Since 1996, printed, flexible and organic electronics have garnered more than $7.5-billion in venture funding, led by investments in display and smart packaging technologies. However, funding has sharply declined from a peak of $990-million in 2007 to $626-million in 2011.
“A number of high-profile failures like Konarka have soured many investors’ impressions of this space, cutting away some unwarranted hype, but potentially raising the hurdles for companies with more promising technologies to secure funds,” says Anthony Vicari, Lux Research Associate and lead author of the report Printing for Profits: Investments and Opportunities in Printed, Flexible, and Organic Electronics.
“Our analysis shows glaring funding imbalances,” he added. “While there are areas such as organic photovoltaics that are overfunded, promising technologies such as electrowetting and electrochromic displays haven’t received investment that matches their potential.”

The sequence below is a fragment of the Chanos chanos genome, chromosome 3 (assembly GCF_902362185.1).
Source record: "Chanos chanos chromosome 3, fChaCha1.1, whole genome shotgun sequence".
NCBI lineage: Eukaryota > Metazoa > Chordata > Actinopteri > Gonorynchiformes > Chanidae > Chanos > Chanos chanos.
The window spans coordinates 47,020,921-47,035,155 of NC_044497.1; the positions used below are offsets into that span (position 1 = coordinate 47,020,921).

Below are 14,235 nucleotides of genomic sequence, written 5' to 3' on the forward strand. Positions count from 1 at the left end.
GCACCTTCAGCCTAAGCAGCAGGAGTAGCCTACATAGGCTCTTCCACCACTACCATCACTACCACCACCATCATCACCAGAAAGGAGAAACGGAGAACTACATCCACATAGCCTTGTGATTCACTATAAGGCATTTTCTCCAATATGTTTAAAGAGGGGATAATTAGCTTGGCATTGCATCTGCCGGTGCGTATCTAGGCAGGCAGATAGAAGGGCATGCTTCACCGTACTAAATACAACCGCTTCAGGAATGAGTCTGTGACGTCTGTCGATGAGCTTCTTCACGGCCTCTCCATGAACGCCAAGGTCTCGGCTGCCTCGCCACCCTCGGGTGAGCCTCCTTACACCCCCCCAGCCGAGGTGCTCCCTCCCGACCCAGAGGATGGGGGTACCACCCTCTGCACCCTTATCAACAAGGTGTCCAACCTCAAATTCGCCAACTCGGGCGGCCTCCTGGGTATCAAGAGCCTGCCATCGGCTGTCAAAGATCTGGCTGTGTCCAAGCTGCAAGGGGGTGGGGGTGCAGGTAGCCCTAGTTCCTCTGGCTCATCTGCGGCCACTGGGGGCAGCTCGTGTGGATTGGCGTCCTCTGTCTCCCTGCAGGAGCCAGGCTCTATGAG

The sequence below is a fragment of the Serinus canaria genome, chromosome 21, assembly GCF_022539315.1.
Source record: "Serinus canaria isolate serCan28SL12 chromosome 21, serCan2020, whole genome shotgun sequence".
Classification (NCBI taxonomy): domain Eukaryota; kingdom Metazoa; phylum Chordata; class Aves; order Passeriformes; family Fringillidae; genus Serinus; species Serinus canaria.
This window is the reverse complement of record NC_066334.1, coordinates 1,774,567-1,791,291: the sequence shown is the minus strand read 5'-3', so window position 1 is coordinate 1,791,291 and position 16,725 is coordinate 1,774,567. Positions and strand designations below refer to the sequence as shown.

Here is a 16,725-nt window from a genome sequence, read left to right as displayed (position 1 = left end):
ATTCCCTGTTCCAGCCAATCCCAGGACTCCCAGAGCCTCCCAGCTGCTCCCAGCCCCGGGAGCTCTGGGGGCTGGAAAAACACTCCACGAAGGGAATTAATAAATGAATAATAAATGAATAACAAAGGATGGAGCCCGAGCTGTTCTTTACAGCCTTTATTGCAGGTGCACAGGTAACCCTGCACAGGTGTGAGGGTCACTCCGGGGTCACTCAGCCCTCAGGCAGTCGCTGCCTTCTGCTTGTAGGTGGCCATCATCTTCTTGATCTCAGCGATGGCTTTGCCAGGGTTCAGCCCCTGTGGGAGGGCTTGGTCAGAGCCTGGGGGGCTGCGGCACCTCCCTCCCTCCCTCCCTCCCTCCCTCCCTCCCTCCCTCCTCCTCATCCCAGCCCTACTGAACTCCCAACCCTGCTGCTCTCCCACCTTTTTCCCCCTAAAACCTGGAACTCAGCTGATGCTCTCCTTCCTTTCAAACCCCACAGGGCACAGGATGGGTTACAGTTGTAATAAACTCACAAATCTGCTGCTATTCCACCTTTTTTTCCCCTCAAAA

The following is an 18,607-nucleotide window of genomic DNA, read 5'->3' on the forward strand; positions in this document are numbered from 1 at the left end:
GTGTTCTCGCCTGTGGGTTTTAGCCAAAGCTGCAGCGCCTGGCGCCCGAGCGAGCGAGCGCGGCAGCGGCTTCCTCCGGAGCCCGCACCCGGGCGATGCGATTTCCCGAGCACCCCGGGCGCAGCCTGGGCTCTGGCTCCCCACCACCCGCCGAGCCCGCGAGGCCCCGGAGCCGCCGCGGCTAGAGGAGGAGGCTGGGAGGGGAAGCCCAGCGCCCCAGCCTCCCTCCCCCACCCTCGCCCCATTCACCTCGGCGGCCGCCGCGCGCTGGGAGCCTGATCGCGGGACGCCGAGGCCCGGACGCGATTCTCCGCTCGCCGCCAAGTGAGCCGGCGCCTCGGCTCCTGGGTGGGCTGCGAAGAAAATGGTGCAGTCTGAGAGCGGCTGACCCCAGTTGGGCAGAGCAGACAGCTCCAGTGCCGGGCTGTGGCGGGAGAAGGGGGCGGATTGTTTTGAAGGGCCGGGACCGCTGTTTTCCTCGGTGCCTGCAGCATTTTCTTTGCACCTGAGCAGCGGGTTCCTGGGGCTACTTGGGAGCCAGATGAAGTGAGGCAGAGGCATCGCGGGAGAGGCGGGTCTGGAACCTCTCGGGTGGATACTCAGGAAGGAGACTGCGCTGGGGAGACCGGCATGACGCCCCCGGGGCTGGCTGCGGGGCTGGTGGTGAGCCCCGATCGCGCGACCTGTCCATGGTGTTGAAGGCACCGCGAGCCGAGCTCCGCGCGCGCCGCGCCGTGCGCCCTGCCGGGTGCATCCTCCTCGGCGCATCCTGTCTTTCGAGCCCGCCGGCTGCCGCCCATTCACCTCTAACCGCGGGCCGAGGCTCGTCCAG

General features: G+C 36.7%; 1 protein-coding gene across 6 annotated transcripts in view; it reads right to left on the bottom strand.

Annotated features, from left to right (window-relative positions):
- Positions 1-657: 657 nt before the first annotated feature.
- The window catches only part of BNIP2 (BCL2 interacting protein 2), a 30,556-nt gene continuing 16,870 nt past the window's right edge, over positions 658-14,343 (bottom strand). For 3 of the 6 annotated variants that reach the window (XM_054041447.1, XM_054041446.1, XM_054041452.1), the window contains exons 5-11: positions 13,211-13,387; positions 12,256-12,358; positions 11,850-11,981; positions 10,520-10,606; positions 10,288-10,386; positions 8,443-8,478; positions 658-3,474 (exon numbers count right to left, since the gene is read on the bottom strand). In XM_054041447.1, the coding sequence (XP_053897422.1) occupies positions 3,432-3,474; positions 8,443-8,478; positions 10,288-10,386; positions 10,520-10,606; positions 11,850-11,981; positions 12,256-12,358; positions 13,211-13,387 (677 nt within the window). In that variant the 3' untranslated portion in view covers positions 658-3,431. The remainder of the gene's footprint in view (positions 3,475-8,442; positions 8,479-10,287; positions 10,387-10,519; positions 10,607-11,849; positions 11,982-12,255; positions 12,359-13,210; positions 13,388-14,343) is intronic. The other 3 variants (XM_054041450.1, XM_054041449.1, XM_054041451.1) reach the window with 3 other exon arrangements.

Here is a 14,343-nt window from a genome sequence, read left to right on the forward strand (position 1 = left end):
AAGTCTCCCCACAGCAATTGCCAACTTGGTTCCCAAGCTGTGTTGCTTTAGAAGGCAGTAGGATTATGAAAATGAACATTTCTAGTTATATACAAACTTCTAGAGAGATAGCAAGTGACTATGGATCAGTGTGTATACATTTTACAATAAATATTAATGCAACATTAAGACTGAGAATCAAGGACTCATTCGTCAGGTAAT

Lux Research analysts surveyed the investment landscape, assessing the current state of affairs and identifying opportunities. Among their findings:
* Display technologies have huge potential. Electrowetting, electrochromic, and metal oxide thin-film transistors (MOTFTs) are potential gold mines, offering high technical performance and value, relative to competing reflective displays and TFTs.
* Asian startups underfunded. North America leads overall investment at $5.1 billion, or 67% of the world total. However, Asian start-ups, like OLED developers in South Korea, account for just $506 million of investing – indicating not a lack of innovation but the need for an alternate funding model.
* Dow, Samsung, Intel are the corporate investment trendsetters. Dow Chemical, Samsung, and Intel lead corporate venture capital (CVC) investors, with high levels of activity in this space. Their best bets have targeted the more promising, higher- potential technologies such as OLEDs and RFID.